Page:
While my initial sips were pure bliss, the real test awaited that afternoon when I could pour the new brew for my craft beer consigliere, Josh Letourneau. Earlier this summer, before I flew across the country to Crosby Hop Farm, I spent some time with Josh at Grey Sail Brewing, where Captain’s Daughter—the double IPA he created while serving as brewmaster— remains a personal favorite. However, by the time the pilot batch arrived, Josh had moved on from Grey Sail after six years. In early December, Josh and his partner Chip Sampson, opened Shaidzon Beer Co. in West Kingston, R.I. I brought one of my crowlers down to Shaidzon so that we could share samples all around.
The results? Winner, winner, chicken dinner (actually cheesesteaks at Tilly’s—whenever you find yourself in the Ocean State, I actively encourage you to visit Shaidzon and then amble over to Tilly’s).
But back to our beer…
If you’re an IPA enthusiast, then I am altogether confident that our brew is for you. (And even if you don’t think you’re a hoppy camper, give it a taste. I have faith that it’ll win you over.)
With Kyle Hollingsworth on the case, I think we can deliver your key to hoppiness.
OK, enough with the hop puns.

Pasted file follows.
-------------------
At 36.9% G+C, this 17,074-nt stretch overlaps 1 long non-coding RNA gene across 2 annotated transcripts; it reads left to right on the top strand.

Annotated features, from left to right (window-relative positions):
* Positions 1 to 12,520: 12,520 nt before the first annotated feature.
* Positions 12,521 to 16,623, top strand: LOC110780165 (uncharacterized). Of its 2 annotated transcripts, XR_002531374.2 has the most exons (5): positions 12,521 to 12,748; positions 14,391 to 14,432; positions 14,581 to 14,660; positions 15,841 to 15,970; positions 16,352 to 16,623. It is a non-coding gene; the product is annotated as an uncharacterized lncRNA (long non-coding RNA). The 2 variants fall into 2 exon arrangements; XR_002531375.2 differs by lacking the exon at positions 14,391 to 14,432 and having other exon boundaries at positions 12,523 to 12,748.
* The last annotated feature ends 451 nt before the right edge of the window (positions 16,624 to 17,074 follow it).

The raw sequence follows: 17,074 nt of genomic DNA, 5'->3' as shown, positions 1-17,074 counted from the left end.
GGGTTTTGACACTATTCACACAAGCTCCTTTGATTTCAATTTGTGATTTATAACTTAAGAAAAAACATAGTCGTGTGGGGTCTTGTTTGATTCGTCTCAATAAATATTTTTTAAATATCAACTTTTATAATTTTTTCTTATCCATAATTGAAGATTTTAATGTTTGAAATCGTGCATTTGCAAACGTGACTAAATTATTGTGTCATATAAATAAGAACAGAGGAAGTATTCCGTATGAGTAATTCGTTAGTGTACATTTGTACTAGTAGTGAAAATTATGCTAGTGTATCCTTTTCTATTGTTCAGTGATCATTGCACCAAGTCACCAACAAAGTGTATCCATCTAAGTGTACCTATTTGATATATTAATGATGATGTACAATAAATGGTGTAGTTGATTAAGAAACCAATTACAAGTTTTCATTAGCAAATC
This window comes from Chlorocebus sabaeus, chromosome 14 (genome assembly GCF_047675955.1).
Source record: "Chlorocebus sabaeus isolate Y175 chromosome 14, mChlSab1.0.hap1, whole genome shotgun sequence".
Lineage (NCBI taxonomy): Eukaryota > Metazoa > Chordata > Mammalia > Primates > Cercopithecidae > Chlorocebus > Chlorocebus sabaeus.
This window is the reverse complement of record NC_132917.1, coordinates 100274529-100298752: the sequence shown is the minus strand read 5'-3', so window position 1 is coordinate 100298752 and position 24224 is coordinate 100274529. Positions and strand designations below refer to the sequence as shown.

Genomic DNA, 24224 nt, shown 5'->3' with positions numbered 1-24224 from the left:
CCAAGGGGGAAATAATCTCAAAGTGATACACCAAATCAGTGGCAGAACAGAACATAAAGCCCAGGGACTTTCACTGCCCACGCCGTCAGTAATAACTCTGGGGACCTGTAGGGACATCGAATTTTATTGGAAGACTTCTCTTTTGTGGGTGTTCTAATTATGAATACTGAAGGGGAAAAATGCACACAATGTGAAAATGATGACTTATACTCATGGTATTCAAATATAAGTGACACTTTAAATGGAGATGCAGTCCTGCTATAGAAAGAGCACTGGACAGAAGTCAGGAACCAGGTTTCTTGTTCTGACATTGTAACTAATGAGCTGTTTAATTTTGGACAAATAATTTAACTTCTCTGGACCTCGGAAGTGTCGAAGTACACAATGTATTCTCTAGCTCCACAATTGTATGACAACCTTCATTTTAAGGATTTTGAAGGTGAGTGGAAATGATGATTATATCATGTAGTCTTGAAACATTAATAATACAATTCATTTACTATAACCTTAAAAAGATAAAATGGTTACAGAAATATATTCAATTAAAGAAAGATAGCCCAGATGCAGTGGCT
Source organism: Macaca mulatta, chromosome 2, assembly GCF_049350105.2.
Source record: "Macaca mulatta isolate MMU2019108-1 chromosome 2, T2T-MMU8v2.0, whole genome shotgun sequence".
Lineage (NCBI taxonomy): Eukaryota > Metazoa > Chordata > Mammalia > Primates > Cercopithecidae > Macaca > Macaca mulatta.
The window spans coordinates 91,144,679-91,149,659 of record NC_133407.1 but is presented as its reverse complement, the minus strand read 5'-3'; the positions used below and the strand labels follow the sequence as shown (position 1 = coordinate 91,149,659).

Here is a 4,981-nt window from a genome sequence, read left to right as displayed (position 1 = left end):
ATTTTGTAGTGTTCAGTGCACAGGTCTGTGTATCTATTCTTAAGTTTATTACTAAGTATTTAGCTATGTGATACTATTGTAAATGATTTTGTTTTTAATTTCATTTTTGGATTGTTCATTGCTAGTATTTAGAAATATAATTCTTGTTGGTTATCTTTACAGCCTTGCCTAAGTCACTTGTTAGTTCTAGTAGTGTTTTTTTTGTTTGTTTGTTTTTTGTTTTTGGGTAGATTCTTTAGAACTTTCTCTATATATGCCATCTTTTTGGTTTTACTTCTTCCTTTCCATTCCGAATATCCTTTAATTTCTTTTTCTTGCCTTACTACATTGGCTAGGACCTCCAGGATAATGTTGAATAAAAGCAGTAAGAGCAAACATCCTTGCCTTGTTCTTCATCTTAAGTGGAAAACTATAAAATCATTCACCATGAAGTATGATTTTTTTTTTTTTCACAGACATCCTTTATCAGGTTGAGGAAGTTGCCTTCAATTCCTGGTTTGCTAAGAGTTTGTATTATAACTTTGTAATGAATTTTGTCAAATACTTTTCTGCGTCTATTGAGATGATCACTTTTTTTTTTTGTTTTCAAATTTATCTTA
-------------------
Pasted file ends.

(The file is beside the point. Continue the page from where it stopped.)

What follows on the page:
Frankly, I’ve seen my fair share at this point. In mid-November, Relix, Kyle and SweetWater put out a general call via our Facebook pages, encouraging folks to help us name our new liquid refreshment. Many of the options were quite entertaining and, while the official sobriquet is neither “Wook Juice” nor “My Mouth Moves When I Play the Keys IPA,” both of those work for me.
Still, without further ado, the name of our collaborative creation is, Ground Score. This moniker seems altogether fitting, given our experience at Crosby watching the hop plants emerge from the soil. It also captures the spirit of that sweet bonus bonanza you happen upon while making the rounds at your favorite festival (SweetWater 420 Fest, for instance).
You probably already figured out the name, since “Ground Score” is the title of the piece (and Nick mentions it in his report). If you look above on this very page, then you can also get a feel for the label art, which as of this moment, is still a work in progress.
What is not a work in progress, however, is the beer itself. By this point, it’s made its way to the SweetWater Dank Tank, where it’ll be shipped up to New York for our
If you can’t make it, then don’t fret. You’ll be able to find the beer on draft and in 4-packs of 16-ounce cans anywhere within the 21 states that carry SweetWater, from Miami to Manhattan, Chicago to Corpus Christi.
So head out there for your own Ground Score.
This article originally appeared in the January/February issue of Relix.